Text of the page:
A hushed and controlled beauty
Just as Secular Eden charted Clifton’s life and the life of his mind in Paris, this new book takes place, for the most part, in Ireland. The book is divided into three parts: Twenty-Six Counties; Six Counties; and Elsewhere. Clifton treats Ireland with the same meticulous and wondrous care as he did Africa or Asia or Italy or France. Because he is prepared now to allow more feeling in the poems than before, to use his natural talent less gingerly, to spread his middle age more plentifully across the page, so to speak, there are a number of poems in this book that will be read as long as any poems are read anywhere.
The Double Chairs, Mount Melleray, for example, is a great love poem; October is a wonderful sonnet about a Dublin autumn; Misprison and The Rebel Titans are beautifully mysterious and exotic poems set in the area around Nenagh, Co Tipperary; Toome is a poem, full of longing and odd wisdom, about love and landscape and history. The last poem, Oweniny, Upper Reaches, filled with soft, haunting cadences and strange, ambiguous musings on solitude, memory and the meaning of things, is a masterpiece. It displays Clifton’s reticence and technical skill against the need to let the poem soar into a truth that emerges from the gap between the words, and then it allows the words themselves to glide up and out in all their hushed and controlled beauty.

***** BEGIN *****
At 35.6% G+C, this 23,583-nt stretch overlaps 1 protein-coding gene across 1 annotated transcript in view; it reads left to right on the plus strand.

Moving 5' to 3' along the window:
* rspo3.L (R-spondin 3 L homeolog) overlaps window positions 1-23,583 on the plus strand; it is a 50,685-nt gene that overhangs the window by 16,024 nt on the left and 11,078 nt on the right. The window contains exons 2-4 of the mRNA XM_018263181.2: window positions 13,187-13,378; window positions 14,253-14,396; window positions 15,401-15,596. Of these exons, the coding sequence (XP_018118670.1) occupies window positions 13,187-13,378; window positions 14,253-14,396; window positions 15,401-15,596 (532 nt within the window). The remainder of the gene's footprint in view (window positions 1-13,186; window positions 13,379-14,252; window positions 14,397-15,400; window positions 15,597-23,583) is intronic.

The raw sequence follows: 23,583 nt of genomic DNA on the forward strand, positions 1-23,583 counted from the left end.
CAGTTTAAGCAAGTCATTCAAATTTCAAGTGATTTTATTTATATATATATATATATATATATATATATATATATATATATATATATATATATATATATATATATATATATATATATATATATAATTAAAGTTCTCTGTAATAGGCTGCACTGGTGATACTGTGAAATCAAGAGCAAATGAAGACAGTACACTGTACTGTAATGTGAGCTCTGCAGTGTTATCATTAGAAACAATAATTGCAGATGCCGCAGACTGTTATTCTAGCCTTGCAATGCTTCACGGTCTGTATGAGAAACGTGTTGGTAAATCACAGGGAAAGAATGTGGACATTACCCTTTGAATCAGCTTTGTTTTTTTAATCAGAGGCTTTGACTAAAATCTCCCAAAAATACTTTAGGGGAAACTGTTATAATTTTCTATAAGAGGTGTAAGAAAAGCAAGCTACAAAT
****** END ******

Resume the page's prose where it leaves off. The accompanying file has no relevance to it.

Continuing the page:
Colm Tóibín’s novel The Testament of Mary will be published in October
by Harry Clifton
The big news around here is the fall of leaves
In Harrington Street and Synge Street,
Lying about in pockets, adrift at your feet
As you kick them away. The other news is
the trees –
Their yellow, as I speak, is unbelievable,
Not that you need me to tell you. Everywhere
The house is falling down around our ears And it’s wonderful, in the dry, spicy air,
How quietly it happens. Close your eyes,
Don’t think, just listen. Hear them fall,
We came towards each other, out of a sun Already westering. Look at us, even yet, Exchanging tree-lore, twenty years on
In a leafless cathedral – bride and groom, well-met.